Boutelle: Enterprise architecture needs biometrics

'Don't get warm and fuzzy about passwords. They do not protect the force with the magnitude we need.'
'Maj. Gen. Steven Boutelle

Adopting biometrics means more than installing a device at every entrance, said Maj. Gen. Steven Boutelle, director of information operations, space and networks for the Army CIO, speaking at a recent Biometric Consortium meeting in Arlington, Va.

'You've got to have infrastructure, you have to have policies,' he said.

The Defense Department eventually will rely on biometrics everywhere, including tactical environments, as soon as its enterprise architecture and its Global Information Grid bandwidth expansion project are done. The grid is supposed to provide an overarching fiber-optic network by the end of 2004.

'All of this is about bandwidth,' Boutelle said, because more bandwidth is necessary to accommodate network-centric authentication.

A fingerprint takes up 300 bytes to 1,200 bytes, and an iris scan takes up about 512 bytes, according to DOD's Biometrics Management Office.

DOD is counting on biometrics to secure the Global Broadcast System for warfighters, the Installation Information Infrastructure Modernization Program for bases and the Transformation Communications System for satellites. 'That's the backbone we have to protect,' Boutelle said. 'Don't get warm and fuzzy about passwords. They do not protect the force with the magnitude we need.'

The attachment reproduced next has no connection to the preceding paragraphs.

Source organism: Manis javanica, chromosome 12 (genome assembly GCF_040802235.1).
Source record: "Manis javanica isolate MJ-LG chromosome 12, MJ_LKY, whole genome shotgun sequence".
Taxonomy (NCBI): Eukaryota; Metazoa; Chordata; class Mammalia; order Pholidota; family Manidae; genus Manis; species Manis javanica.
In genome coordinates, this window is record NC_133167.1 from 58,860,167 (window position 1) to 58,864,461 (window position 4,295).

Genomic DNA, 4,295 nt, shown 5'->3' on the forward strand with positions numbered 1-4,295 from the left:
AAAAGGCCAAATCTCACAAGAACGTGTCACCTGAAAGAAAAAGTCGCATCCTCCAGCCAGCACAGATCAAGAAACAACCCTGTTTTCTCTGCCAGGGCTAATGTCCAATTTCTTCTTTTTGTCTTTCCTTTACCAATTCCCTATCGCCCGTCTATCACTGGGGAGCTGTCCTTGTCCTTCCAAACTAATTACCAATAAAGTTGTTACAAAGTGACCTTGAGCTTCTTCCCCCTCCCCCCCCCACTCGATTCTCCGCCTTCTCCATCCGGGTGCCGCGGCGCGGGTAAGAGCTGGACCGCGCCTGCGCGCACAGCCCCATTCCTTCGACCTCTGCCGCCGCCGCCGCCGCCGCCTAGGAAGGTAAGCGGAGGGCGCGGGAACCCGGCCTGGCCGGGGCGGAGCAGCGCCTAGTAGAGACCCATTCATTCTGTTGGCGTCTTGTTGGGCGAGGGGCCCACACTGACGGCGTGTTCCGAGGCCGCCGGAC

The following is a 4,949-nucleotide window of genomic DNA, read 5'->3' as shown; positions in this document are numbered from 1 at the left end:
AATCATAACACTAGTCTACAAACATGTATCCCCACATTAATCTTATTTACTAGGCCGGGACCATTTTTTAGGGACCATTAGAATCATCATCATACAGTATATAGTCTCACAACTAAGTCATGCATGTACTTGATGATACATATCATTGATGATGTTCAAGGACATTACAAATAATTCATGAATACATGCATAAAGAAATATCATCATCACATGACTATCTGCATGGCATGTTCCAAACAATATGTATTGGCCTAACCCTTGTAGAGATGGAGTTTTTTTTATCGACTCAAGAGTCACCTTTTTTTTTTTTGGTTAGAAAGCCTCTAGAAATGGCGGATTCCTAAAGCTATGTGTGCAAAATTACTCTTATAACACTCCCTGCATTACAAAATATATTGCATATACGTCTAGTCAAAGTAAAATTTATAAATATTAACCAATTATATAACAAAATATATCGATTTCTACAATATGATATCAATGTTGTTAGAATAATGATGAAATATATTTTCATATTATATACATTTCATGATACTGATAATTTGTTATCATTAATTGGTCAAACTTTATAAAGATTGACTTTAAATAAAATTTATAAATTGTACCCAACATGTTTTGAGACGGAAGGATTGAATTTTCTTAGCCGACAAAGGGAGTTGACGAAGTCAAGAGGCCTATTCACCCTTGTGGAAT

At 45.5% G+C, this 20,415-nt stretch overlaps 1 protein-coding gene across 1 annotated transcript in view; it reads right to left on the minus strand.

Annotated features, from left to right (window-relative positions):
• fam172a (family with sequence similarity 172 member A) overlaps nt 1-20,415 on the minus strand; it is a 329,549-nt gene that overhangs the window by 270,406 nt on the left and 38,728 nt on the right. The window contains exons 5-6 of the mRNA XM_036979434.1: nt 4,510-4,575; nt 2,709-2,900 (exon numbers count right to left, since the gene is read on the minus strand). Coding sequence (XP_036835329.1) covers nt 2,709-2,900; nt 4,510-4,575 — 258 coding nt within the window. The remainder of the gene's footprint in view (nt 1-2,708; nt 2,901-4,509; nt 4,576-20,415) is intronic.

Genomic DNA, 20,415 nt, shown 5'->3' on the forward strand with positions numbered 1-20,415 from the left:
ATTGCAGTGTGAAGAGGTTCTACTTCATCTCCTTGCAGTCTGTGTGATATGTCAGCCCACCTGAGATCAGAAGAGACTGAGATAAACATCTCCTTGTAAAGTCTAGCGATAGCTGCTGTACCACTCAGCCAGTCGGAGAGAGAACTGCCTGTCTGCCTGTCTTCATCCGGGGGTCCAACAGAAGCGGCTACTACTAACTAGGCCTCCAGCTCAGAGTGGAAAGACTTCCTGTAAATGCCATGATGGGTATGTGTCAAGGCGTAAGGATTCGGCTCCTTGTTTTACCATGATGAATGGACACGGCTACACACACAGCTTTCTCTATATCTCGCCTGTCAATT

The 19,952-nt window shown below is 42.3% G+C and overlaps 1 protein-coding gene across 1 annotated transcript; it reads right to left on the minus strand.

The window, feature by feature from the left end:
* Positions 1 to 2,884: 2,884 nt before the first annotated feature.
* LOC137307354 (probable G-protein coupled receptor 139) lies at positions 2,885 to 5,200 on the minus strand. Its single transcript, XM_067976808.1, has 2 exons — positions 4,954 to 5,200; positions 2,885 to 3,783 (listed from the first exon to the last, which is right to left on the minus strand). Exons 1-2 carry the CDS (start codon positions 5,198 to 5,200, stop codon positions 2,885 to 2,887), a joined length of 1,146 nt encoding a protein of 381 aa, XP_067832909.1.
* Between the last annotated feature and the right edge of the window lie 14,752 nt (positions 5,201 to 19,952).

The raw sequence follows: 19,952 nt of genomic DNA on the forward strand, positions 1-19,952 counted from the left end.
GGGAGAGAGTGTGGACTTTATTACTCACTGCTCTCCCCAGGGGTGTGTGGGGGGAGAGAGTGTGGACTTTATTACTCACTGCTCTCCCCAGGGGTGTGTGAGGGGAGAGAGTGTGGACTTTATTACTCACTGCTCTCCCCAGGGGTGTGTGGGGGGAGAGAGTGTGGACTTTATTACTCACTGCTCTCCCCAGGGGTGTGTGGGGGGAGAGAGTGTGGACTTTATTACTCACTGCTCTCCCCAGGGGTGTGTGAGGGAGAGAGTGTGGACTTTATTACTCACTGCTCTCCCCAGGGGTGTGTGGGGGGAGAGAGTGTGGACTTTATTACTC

DOD will begin surveying its agencies about their potential biometrics applications in January. By May, the Biometrics Management Office will ask vendors to show how DOD can use their devices to collect, store and retrieve the identifiers.

An acquisition strategy and standards should be ready by then, too. By October 2003, the management office will start work on overall policy, and by January 2004, some DOD facilities will have biometric authentication in place.

By 2005, all DOD personnel are supposed to carry biometric-embedded Common Access smart cards for physical and logistical access and in tactical environments. 'There's nothing we can do quickly,' Boutelle said.


DOD's Biometrics Fusion Center in Bridgeport, W.Va., is testing devices that comply with the Biometric Consortium's BioAPI standard and the Common Biometric Exchange File Format. Devices being tested also must comply with the international X9.84 standard for encrypting finger templates and the X509 standard for uniform digital certificates.

Boutelle said he isn't 'one for standards' but rather 'one for standardization.' If one agency creates a biometric template of a user, another DOD agency should be able to read it, he said: 'I don't want to have to do a different enrollment.'


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